Google Maps is getting 3D imagery on mobile, detailed biking info, and more

Google Maps is getting 3D imagery on mobile, detailed biking info, and more

Enlarge / Left: Google Maps bike info shows detailed information about hill size and bike lane quality. Right: A location-sharing notification.

Google

Google Maps is launching a few new features today, and, after a decade of trying, Google is finally launching Street View in India. What took so long?!

First up, we have a few new features from Google’s latest blog post. Cyclists will now see a lot more information explaining what a route will be like. Maps now breaks down a route by percentages, showing how long you’ll be in a marked bike line, a shared path, on a steep hill, or on a major road. The route selection screen is also able to break down routes into categories like “more bike lanes” and “less turns.”

Location sharing is now getting notifications. If any friends or family members share their location with you, you’ll soon be able to watch a certain area and get notified when they arrive or leave. Google imagines that if you’re all meeting up somewhere, you can flag that location and get a push notification when each person arrives. This would also be great to know when someone lands at an airport.

As always, location sharing is a tricky privacy balance, so here’s what Google says:

We’ve built this feature with privacy at the forefront. Notifications can only be set for someone who has already chosen to share their location with you. The person who’s shared their location with you will receive multiple reminders to let them know—including both a push notification in the Maps app and an email, along with recurring monthly emails. As always, you’re in control: you choose to stop sharing your location or block someone from setting notifications altogether.

The SimCity-like Immersive View is launching… maybe?

Google is also launching “photorealistic aerial views of nearly 100 of the world’s most popular landmarks.” Google’s blog post is not super clear about what we’re getting. What is clear is that we’re finally getting some kind of 3D, Google-Earth-style imagery on a phone, which previously wasn’t possible in the mobile Google Maps app. There is a “3D” button on desktop Google Maps, which launches the Google Earth dataset, but on mobile you’ve only ever had a flat satellite view or untextured 3D blocks of buildings. Google Earth has its own app on mobile, which previously made a lot more sense because it takes an incredible amount of compute power, which your phone didn’t necessarily have.

The big question, though, is: “Is this Immersive View”? Google previously announced “Immersive View” at Google I/O as a super-ambitious new detail layer for desktop and mobile Google Maps, which raises the graphical fidelity to new heights. The feature basically turns the service into SimCity, with simulated, animated 3D traffic, realistic water reflections, animated birds, clouds, and time-of-day lighting. Google does not say that Immersive View is launching soon, but instead that this new 3D feature is “the first step toward launching immersive view.” That makes it sound like this feature is somehow more limited than Immersive View, but then Google’s gif detailing the feature contradicts that statement by showing the exact same London Immersive View footage that was demoed at I/O. You can see moving cars, clouds and weather, reflective water, and shadows. That sure looks like Immersive View to me. We’ll have to see what rolls out.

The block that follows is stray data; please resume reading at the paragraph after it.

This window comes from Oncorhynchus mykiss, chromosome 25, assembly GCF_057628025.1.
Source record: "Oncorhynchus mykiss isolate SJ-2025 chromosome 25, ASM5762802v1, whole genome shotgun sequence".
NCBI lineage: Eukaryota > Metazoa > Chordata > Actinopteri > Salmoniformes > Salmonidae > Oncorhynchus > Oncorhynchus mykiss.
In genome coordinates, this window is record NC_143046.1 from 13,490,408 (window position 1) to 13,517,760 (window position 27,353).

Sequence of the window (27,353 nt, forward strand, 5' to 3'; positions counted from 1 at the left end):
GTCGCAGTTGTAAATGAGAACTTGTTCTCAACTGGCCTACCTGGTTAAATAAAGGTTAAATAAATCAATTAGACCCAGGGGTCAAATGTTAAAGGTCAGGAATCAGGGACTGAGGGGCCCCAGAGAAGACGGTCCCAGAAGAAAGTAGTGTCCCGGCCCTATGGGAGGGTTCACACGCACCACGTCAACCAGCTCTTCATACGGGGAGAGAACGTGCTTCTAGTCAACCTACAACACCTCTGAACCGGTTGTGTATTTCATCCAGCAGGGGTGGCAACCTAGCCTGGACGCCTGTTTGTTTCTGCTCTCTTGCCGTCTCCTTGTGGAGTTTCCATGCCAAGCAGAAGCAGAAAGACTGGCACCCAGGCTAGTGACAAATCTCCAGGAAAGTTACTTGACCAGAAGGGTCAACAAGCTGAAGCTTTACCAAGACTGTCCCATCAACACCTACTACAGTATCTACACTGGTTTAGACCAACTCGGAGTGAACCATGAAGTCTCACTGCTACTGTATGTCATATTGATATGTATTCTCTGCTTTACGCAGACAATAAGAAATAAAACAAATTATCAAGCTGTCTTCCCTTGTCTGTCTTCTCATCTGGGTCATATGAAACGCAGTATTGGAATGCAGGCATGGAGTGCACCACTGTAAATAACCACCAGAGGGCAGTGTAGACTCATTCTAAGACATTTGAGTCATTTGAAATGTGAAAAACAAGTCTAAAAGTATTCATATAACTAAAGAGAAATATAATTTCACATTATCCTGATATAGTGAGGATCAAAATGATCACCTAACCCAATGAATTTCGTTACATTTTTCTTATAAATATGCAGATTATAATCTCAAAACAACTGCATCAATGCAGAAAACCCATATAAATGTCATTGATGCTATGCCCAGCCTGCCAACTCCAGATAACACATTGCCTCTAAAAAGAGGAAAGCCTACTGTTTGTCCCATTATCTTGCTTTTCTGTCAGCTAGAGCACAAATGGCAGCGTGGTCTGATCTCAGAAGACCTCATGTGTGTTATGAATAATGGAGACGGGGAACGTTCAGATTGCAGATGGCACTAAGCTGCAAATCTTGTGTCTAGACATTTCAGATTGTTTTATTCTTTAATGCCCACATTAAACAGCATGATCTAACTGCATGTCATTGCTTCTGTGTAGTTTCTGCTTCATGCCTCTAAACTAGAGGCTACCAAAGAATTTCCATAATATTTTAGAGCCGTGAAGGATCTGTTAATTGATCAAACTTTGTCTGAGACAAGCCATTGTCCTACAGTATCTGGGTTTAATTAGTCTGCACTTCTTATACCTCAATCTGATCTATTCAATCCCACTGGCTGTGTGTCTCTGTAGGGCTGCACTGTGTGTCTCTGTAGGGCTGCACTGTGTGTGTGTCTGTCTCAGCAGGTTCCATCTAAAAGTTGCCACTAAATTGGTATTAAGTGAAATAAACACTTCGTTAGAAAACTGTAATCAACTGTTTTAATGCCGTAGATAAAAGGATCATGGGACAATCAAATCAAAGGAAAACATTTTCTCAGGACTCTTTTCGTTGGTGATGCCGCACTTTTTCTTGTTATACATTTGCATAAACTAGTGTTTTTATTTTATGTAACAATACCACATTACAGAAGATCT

Street View is finally coming to India

Lastly, Google Maps Street View is finally coming to India. India is the world’s second-largest population and a major focus for Google, so it might be surprising to hear that Street View didn’t already exist there. Google hasn’t been allowed to launch Street View in India for the last decade. Google originally tried launching the service in India in 2011, but the objections from the Indian government put an end to Google’s data collection. Google tried again in 2016 by submitting plans to the government, but they were again rejected. Both times the government cited concerns about photographing “sensitive defense installations,” and Street View never got off the ground. (Google blurs out tons of map data by request in other countries, but for some reason, that wasn’t an acceptable solution.) The reason for the sudden relaunch of Street View is a new Indian geospatial policy that launched last year. Google still isn’t allowed to collect data, but it can now license that data from local companies.

Licensing the data is not the standard operating procedure for Google. That’s certainly how Maps got started, but today, Google prefers to collect everything itself, because that data is a huge competitive advantage. If you include contractors, Google Maps is Google’s largest division by headcount. The company employs an army of Street View drivers and other Maps data collectors to map the entire world. Owning all this map data doesn’t just let Google deny access to direct competitors, it also lets Google resell the data to any developers who need to build mapping functionality into their apps.

Google still isn’t allowed to collect geospatial data in India, though. So Google now has two partners in the country, companies called Tech Mahindra and Genesys. Street View in India is first launching in 10 cities, and Google plans to map 50 Indian cities by the end of the year. Because this data is also available to other competitors, though, local service MapmyIndia is also launching 360°-image views along roughly the same trajectory.

All of this is supposed to launch “in the coming weeks.”

Listing image by Google

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